So what constitutes art? The U.S. Supreme Court has said that works which are patently offensive, have no redeeming social value, or whose dominant theme appeals to sexual excitement are not entitled to First Amendment Protection. So, the issue is, does it constitute art? If so, then it should never be censored. If it is not art, then it is an entirely different matter altogether.

I would have to say that i agree with larrygates to an extent. correcting just one slight comment. There are many of Michelangelo's painting that have been "fig leafed" in which case any private parts seeable in the painting are covered up with figleaves. Fig leaves have also been added to the statue of David in london. Art is meant to be controvertial. Art is by most definable by ones singular opinion. Who is to decide where or not art has ''redeeming social value", not to mention how many nude statues and paintings were created with the artist's intent to stimulate? very few. that is open to interpretation. And so art should not be censored. It is not fair to the artist, or its viewers.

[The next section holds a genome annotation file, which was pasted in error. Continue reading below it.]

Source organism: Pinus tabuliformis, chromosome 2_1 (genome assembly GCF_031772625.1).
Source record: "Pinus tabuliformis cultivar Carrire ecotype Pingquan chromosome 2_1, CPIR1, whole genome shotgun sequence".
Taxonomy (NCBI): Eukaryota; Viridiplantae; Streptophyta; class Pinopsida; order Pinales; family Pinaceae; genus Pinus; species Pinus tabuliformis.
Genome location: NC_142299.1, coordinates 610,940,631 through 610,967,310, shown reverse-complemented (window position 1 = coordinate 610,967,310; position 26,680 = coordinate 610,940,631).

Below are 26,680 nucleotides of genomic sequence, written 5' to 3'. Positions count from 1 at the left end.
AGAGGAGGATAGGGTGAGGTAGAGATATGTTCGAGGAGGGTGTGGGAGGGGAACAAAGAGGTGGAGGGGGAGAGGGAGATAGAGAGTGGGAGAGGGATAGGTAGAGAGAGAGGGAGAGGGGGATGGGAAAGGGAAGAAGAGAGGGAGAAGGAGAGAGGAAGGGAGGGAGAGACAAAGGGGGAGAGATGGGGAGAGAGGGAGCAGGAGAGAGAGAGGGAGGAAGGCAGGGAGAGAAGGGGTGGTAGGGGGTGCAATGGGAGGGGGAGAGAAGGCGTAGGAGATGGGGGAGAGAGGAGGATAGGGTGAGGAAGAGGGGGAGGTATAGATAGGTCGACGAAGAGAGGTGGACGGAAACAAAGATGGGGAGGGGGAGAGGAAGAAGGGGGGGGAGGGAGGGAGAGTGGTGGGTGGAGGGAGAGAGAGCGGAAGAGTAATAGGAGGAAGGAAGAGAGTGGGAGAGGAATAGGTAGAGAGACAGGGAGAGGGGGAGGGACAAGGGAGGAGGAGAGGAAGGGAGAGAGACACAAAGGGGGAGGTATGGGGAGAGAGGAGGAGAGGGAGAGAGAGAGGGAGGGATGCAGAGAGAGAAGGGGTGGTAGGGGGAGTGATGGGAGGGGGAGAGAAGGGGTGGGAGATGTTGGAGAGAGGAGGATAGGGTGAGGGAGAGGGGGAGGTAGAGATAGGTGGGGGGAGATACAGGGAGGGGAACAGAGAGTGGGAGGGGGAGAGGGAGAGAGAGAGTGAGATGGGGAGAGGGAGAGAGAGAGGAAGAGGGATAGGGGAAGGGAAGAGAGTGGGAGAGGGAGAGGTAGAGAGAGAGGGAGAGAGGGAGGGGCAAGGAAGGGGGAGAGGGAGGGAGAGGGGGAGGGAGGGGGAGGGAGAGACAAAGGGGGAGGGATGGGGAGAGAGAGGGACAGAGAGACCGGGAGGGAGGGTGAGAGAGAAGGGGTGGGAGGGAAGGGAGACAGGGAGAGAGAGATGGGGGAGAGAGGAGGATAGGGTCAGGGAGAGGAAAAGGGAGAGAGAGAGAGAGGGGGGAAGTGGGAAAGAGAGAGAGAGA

shizza123's profile pic

Posted on

I think people have the right to know and see everything that is or will be, or was a part of their heritage......

Plus, someone else's opinion shudn't be forced on them..... They should be allowed to tink and feel whatever they want, without being given an impression of what others think.

there should be a vote. if ppl thin it is not worthy enough to be deisplayed in public, or if it mocks something important, then it should be banned.

 

but, at the same time, if u know people are OBVIOUSLY going to be upset and start killing each other, or are going to be tempted to kill the artist, then it should be distroyed or something......